EFF in the News
The Electronic Frontier Foundation, a cyber-liberties group, has appealed for attorneys licensed to practice in the U.S. to provide their contact information to help advise companies targeted by so-called patent trolls.
In a legal brief filed yesterday in what is likely to be a precedent-setting case, the Justice Department claimed that the Electronic Frontier Foundation had previously agreed that being forced to type in your passphrase was legal and did not violate Americans' rights to self-incrimination.
Even some privacy advocates who lambasted Buzz, Google's prior social-networking effort, have lauded Google+. "The product has been designed to make it easier to share with one group of your friends while retaining some measure of privacy with respect to your family, coworkers or other groups of friends," said Peter Eckersley, a senior technologist at privacy-advocacy group Electronic Frontier Foundation, in an email.
Julie Samuels, a staff attorney with the EFF, explained that the campaign is in response to an increase in cases brought by so-called 'patent trolls' against individual application developers.
Barlow is renowned for his vigorous defense of the Internet's openness. He penned 'A Declaration of the Independence of Cyberspace' in 1996, established the Electronic Frontier Foundation (EFF) in 1990 and has written extensively on the Internet's expansion and development for Wired Magazine and The New York Times.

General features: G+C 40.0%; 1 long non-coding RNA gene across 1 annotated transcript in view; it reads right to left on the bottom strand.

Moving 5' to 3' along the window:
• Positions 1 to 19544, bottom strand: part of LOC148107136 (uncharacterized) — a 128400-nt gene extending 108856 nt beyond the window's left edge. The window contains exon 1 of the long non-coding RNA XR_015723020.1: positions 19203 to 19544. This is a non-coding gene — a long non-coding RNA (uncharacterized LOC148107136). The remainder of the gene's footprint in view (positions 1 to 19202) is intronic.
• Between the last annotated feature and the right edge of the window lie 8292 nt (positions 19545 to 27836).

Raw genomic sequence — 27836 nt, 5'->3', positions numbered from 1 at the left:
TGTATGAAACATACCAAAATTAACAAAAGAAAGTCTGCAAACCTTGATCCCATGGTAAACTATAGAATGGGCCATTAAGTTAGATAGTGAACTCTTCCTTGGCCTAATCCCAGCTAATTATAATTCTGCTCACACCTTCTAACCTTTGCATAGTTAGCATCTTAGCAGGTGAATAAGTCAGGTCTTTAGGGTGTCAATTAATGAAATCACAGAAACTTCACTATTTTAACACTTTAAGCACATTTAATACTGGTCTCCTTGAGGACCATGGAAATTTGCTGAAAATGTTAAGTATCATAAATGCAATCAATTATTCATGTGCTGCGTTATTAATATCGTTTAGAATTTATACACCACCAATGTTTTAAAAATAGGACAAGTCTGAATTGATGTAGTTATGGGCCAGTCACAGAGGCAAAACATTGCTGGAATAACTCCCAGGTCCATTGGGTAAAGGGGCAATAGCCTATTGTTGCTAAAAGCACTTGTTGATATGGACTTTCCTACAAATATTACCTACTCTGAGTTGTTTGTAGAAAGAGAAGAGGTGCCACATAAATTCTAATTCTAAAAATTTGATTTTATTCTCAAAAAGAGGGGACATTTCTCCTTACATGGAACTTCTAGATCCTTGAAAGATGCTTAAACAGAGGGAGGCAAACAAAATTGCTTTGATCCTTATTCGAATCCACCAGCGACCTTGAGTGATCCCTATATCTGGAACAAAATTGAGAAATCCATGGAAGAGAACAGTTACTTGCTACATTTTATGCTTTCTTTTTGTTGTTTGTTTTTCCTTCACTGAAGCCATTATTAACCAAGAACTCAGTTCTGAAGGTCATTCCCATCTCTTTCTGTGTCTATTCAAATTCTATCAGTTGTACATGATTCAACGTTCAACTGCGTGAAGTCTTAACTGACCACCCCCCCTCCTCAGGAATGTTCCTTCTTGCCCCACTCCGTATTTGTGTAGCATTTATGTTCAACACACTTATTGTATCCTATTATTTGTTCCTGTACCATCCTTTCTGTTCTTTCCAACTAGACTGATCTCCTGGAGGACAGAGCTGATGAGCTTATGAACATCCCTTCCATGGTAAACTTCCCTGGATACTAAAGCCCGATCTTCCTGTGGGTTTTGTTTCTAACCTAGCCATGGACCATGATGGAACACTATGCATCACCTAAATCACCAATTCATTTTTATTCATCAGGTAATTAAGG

The Electronic Frontier Foundation (EFF) announced today that its Tor Challenge had resulted in the creation of 549 new Tor relays thanks to the efforts of those who took up the challenge. The total number surpasses EFF’s goal by 449 Tor relays.
After talking to Rebecca Jeschke of the EFF, the "key" here for anyone who might encounter the police in terms of potentially being involved with Anonymous....Either print out or memorize the EFF's Tips for Talking to the Police [PDF].
The EFF has already pointed out some serious problems with the plan, ranging from users only being able to use the "open hotspot excuse" once, to users having to shell out $35 to protest their innocence
The EFF has taken a closer look at agreement reached between big content providers (read MPAA and RIAA) and major ISP's (AT&T, Verizon, Comcast, etc.) to help enforce copyright, and it's not very pretty. Corynne McSherry and Eric Goldman report on what they found in the Deeplinks blog.
The incentive to settle is to keep from being named forever in court records as a porno fiend, which "seems to me like it's a good way to make an easy buck," said Julie Samuels, a staff attorney for the Electronic Frontier Foundation, nonprofit advocate for what it calls "freedoms in the networked world."